That worrisome question now hangs over the idyllic barrier islands of both Sanibel and Captiva after the ferocious storm severed the causeway and bridge in several places. How many people — families, children or retirees — were still stranded on the pair of islands? Or worse, was anybody injured or killed when the near-Category 5 storm slammed into them on Wednesday? The News Service of Florida reported Thursday that five people died in Lee County, although authorities did not identify the deceased or where they had died.

Sanibel Mayor Holly Smith expressed grave concerns about Ian’s devastation in a hurricane update Thursday afternoon, saying “all of our lives and our island have been forever changed.”

“The coming days ahead will be difficult,” Smith wrote on the town’s website. “Our first priority is to get those who are stranded to safety.”

READ MORE: Your favorite Sanibel hangouts were ground zero of hurricane. A look at some of them

No numbers on people stranded in Sanibel, Captiva

Smith did not specify how many people were stranded — dozens or hundreds — but she encouraged residents to provide names and addresses of those who remained on the island during the storm. The mayor also noted she and Sanibel’s city manager had spoken with Gov. Ron DeSantis, and that he pledged his support in the search, rescue and recovery efforts, including boats now headed to the island.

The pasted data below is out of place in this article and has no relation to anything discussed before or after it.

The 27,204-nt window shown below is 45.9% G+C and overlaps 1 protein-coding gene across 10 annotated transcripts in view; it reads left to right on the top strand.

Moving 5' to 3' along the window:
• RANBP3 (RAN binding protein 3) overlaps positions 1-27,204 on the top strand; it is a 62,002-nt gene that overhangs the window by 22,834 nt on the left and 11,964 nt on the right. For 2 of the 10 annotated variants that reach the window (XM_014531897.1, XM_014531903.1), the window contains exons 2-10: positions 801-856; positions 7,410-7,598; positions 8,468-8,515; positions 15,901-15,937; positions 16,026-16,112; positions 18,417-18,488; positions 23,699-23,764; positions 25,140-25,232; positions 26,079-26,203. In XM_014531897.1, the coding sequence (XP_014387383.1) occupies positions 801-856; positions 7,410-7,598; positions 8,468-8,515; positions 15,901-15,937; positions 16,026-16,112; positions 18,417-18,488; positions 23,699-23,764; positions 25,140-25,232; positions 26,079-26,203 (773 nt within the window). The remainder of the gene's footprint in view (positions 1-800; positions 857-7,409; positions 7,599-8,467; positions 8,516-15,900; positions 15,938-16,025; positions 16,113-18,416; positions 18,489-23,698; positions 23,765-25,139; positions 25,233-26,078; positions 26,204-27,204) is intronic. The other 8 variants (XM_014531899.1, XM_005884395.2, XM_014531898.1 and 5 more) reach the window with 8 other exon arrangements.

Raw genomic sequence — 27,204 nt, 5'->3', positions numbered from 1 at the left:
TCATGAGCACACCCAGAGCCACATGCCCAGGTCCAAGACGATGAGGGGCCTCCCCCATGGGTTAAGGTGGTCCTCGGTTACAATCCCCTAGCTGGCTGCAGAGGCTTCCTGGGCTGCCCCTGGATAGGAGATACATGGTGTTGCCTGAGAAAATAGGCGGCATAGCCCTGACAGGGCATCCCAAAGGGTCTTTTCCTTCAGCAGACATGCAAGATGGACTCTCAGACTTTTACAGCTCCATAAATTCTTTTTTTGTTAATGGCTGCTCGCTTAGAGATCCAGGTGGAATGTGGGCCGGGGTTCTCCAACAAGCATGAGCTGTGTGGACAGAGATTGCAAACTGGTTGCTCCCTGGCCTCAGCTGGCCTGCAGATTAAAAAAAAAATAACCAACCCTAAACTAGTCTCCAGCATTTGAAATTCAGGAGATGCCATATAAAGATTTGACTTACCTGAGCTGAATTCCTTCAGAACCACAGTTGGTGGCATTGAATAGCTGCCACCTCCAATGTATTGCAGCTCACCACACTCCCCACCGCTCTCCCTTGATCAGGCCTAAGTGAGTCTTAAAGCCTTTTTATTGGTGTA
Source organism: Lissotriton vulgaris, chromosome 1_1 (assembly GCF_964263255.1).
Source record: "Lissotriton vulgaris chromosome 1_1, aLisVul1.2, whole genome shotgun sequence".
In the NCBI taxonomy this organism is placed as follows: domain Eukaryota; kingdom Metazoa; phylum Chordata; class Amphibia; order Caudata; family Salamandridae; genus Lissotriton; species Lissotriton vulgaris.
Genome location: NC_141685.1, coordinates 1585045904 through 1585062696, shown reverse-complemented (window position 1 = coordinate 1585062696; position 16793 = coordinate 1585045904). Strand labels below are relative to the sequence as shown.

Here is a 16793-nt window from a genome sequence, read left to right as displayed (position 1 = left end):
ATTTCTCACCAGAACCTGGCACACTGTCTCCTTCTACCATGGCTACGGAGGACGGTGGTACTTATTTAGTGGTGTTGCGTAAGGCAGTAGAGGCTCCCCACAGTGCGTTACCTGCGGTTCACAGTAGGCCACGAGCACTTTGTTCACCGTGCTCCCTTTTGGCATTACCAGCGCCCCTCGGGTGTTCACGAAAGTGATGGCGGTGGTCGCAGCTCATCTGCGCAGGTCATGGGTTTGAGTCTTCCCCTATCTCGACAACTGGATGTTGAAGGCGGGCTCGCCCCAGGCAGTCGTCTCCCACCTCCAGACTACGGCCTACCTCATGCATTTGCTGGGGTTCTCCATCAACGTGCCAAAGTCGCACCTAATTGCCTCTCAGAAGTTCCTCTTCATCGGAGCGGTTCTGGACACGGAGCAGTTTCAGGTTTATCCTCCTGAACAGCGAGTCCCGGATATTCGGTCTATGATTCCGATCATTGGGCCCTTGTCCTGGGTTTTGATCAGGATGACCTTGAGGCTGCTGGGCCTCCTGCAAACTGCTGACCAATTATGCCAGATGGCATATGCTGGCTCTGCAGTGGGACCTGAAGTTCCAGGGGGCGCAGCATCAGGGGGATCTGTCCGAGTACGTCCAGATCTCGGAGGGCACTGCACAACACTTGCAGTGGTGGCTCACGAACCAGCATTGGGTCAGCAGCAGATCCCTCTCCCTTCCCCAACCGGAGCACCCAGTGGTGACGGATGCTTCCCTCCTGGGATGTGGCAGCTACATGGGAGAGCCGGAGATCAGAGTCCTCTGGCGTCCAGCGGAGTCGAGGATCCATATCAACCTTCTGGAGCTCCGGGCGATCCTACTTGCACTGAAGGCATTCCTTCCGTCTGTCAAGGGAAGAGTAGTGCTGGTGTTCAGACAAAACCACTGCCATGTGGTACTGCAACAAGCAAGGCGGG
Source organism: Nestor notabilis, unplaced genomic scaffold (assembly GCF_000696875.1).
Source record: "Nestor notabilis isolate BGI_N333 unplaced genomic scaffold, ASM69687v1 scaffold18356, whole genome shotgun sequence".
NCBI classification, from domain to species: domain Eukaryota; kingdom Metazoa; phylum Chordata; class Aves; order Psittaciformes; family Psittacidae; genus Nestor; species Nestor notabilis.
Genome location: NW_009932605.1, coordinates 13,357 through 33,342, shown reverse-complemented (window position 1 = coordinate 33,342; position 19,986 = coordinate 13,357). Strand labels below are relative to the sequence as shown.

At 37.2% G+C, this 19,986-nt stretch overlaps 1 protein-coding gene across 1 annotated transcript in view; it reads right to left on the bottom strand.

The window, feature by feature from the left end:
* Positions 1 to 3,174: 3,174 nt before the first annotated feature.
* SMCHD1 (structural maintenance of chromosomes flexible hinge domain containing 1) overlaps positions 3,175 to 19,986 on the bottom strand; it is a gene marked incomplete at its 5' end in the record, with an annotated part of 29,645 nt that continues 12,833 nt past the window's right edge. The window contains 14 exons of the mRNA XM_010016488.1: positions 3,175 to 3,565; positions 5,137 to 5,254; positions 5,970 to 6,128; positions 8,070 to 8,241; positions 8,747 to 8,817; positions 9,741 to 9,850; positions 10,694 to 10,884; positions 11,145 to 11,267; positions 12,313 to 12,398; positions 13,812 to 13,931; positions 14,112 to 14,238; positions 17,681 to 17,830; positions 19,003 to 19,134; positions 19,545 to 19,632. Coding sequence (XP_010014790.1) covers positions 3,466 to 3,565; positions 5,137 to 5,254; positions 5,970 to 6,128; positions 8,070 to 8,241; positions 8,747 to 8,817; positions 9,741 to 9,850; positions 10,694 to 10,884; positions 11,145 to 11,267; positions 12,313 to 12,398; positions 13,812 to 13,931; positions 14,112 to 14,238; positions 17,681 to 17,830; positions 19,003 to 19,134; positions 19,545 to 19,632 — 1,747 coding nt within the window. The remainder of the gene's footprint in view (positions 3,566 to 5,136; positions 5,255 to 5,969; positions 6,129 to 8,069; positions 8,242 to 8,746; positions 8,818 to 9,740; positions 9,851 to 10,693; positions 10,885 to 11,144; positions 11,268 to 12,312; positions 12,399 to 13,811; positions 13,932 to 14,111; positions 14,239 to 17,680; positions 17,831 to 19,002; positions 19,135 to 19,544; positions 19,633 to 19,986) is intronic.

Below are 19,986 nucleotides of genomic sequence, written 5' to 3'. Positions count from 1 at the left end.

“All individuals on the island need to be taken off,” Smith wrote. “Presently, there can be no time frame for reentry. It just isn’t possible.”

A section of the Sanibel Causeway was lost due to the effects of Hurricane Ian Thursday, Sept. 29, 2022, in Fort Myers, Fla.
A section of the Sanibel Causeway was lost due to the effects of Hurricane Ian Thursday, Sept. 29, 2022, in Fort Myers, Fla.

On Thursday afternoon, following his first aerial tour of the hurricane’s destruction, DeSantis declared that Sanibel had been “hit with really Biblical storm surge.” Earlier in the day, he said the causeway to Sanibel and Captiva islands was badly damaged and impassable, and that it will need to be rebuilt.

Residents calling 911 due to rising waters